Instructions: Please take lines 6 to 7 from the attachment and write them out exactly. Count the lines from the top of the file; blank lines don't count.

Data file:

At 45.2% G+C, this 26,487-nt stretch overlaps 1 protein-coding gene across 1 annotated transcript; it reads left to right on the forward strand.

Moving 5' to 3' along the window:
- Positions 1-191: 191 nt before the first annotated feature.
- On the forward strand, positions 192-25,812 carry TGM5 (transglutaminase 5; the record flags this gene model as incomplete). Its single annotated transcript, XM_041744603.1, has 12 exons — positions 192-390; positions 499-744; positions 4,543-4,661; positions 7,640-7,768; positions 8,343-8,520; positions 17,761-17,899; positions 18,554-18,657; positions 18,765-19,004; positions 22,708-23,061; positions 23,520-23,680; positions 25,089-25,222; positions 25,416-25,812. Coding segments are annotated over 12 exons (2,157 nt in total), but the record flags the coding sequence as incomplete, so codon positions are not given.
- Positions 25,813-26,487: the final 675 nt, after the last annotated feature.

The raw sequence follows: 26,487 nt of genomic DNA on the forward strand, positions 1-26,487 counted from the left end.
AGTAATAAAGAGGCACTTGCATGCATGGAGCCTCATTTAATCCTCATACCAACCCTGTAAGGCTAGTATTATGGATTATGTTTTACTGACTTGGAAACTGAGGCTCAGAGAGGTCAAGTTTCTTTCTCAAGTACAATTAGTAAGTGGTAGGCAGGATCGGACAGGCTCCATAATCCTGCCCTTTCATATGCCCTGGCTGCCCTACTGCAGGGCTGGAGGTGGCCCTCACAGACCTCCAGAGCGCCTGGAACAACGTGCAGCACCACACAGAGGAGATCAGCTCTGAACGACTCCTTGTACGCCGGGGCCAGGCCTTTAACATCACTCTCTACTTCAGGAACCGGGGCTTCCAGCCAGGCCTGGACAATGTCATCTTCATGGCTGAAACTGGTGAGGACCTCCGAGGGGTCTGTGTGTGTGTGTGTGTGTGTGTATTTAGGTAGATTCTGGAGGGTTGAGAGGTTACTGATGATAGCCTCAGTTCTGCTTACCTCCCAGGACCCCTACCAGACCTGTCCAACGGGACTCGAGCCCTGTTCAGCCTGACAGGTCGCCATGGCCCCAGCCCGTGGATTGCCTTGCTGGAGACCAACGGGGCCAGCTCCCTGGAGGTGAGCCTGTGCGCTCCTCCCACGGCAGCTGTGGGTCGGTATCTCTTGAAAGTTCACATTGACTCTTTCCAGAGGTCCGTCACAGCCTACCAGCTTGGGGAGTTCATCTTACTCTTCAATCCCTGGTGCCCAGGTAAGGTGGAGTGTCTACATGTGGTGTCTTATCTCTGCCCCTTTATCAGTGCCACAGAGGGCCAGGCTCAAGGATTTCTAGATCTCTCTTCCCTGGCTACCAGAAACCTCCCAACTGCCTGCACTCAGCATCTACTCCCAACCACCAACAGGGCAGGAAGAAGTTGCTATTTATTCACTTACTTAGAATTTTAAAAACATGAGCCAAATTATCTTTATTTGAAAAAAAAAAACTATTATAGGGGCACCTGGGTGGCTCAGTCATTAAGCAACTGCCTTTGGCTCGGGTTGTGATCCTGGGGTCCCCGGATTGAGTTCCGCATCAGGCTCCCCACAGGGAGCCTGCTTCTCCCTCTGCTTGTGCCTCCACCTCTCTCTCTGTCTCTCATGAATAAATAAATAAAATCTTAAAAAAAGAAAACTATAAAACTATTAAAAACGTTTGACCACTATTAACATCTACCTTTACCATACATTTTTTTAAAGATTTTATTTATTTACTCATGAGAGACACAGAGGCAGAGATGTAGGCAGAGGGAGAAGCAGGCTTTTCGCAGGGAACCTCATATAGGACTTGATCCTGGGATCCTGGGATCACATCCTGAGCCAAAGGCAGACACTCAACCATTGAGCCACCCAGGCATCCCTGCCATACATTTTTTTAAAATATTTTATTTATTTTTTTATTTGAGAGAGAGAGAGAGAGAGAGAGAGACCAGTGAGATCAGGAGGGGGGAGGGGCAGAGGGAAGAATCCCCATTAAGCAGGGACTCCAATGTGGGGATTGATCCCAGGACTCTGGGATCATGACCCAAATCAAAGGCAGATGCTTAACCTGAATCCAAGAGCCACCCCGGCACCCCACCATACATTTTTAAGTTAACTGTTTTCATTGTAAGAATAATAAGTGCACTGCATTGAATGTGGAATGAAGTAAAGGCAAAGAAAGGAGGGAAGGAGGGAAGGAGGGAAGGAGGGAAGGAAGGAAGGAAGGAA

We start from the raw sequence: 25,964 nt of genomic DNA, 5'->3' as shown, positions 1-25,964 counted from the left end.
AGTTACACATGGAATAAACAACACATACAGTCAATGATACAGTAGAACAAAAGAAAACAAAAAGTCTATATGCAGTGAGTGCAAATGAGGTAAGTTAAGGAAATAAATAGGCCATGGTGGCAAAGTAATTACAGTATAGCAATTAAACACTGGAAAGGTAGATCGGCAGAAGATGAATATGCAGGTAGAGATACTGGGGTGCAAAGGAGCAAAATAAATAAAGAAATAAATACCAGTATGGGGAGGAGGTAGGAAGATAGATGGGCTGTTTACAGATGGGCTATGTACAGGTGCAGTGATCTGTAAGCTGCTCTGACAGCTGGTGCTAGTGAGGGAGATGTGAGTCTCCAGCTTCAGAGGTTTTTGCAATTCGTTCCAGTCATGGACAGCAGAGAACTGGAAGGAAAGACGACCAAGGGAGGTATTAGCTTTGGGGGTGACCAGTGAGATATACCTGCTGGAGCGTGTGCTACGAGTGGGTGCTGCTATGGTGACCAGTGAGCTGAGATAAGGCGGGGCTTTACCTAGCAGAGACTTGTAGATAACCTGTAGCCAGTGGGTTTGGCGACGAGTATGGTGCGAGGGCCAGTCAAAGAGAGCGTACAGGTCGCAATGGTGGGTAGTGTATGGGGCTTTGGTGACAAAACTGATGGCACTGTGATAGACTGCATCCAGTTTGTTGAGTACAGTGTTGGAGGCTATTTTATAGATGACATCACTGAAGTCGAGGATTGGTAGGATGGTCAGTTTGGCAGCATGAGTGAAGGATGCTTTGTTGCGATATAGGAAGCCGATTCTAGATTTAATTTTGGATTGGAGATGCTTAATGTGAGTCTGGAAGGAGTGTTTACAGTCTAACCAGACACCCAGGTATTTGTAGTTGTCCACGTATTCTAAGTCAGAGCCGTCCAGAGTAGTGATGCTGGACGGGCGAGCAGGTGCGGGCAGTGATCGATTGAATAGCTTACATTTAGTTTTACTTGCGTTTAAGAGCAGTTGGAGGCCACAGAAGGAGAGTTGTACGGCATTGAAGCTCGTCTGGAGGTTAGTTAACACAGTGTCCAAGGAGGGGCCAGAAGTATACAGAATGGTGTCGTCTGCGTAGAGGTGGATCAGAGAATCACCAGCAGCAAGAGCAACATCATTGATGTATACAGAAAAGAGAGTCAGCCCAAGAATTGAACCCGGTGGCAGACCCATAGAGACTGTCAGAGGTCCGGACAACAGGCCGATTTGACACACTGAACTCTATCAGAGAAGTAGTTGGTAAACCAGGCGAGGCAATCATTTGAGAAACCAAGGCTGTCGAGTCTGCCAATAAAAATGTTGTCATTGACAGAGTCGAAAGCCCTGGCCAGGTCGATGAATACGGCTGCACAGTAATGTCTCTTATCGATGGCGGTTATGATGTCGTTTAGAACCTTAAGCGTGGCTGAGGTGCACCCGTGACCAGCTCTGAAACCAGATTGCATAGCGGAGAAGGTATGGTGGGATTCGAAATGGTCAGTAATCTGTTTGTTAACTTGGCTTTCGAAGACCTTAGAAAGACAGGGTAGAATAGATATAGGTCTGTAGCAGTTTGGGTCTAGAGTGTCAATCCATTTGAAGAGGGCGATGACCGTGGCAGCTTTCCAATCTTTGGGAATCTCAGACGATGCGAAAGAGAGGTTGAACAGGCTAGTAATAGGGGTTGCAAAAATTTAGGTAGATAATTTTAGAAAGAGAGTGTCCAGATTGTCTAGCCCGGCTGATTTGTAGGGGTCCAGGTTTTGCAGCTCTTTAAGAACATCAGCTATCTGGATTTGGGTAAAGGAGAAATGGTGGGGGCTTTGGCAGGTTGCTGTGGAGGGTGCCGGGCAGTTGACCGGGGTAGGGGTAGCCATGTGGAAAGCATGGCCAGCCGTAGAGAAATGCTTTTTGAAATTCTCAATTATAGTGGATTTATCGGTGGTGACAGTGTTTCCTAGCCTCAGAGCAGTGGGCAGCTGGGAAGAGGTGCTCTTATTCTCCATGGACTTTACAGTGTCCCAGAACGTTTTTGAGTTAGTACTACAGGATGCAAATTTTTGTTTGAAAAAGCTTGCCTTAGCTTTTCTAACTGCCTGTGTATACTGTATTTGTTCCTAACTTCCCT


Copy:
The raw sequence follows: 26,487 nt of genomic DNA on the forward strand, positions 1-26,487 counted from the left end.
AGTAATAAAGAGGCACTTGCATGCATGGAGCCTCATTTAATCCTCATACCAACCCTGTAAGGCTAGTATTATGGATTATGTTTTACTGACTTGGAAACTGAGGCTCAGAGAGGTCAAGTTTCTTTCTCAAGTACAATTAGTAAGTGGTAGGCAGGATCGGACAGGCTCCATAATCCTGCCCTTTCATATGCCCTGGCTGCCCTACTGCAGGGCTGGAGGTGGCCCTCACAGACCTCCAGAGCGCCTGGAACAACGTGCAGCACCACACAGAGGAGATCAGCTCTGAACGACTCCTTGTACGCCGGGGCCAGGCCTTTAACATCACTCTCTACTTCAGGAACCGGGGCTTCCAGCCAGGCCTGGACAATGTCATCTTCATGGCTGAAACTGGTGAGGACCTCCGAGGGGTCTGTGTGTGTGTGTGTGTGTGTGTATTTAGGTAGATTCTGGAGGGTTGAGAGGTTACTGATGATAGCCTCAGTTCTGCTTACCTCCCAGGACCCCTACCAGACCTGTCCAACGGGACTCGAGCCCTGTTCAGCCTGACAGGTCGCCATGGCCCCAGCCCGTGGATTGCCTTGCTGGAGACCAACGGGGCCAGCTCCCTGGAGGTGAGCCTGTGCGCTCCTCCCACGGCAGCTGTGGGTCGGTATCTCTTGAAAGTTCACATTGACTCTTTCCAGAGGTCCGTCACAGCCTACCAGCTTGGGGAGTTCATCTTACTCTTCAATCCCTGGTGCCCAGGTAAGGTGGAGTGTCTACATGTGGTGTCTTATCTCTGCCCCTTTATCAGTGCCACAGAGGGCCAGGCTCAAGGATTTCTAGATCTCTCTTCCCTGGCTACCAGAAACCTCCCAACTGCCTGCACTCAGCATCTACTCCCAACCACCAACAGGGCAGGAAGAAGTTGCTATTTATTCACTTACTTAGAATTTTAAAAACATGAGCCAAATTATCTTTATTTGAAAAAAAAAAACTATTATAGGGGCACCTGGGTGGCTCAGTCATTAAGCAACTGCCTTTGGCTCGGGTTGTGATCCTGGGGTCCCCGGATTGAGTTCCGCATCAGGCTCCCCACAGGGAGCCTGCTTCTCCCTCTGCTTGTGCCTCCACCTCTCTCTCTGTCTCTCATGAATAAATAAATAAAATCTTAAAAAAAGAAAACTATAAAACTATTAAAAACGTTTGACCACTATTAACATCTACCTTTACCATACATTTTTTTAAAGATTTTATTTATTTACTCATGAGAGACACAGAGGCAGAGATGTAGGCAGAGGGAGAAGCAGGCTTTTCGCAGGGAACCTCATATAGGACTTGATCCTGGGATCCTGGGATCACATCCTGAGCCAAAGGCAGACACTCAACCATTGAGCCACCCAGGCATCCCTGCCATACATTTTTTTAAAATATTTTATTTATTTTTTTATTTGAGAGAGAGAGAGAGAGAGAGAGAGACCAGTGAGATCAGGAGGGGGGAGGGGCAGAGGGAAGAATCCCCATTAAGCAGGGACTCCAATGTGGGGATTGATCCCAGGACTCTGGGATCATGACCCAAATCAAAGGCAGATGCTTAACCTGAATCCAAGAGCCACCCCGGCACCCCACCATACATTTTTAAGTTAACTGTTTTCATTGTAAGAATAATAAGTGCACTGCATTGAATGTGGAATGAAGTAAAGGCAAAGAAAGGAGGGAAGGAGGGAAGGAGGGAAGGAGGGAAGGAAGGAAGGAAGGAA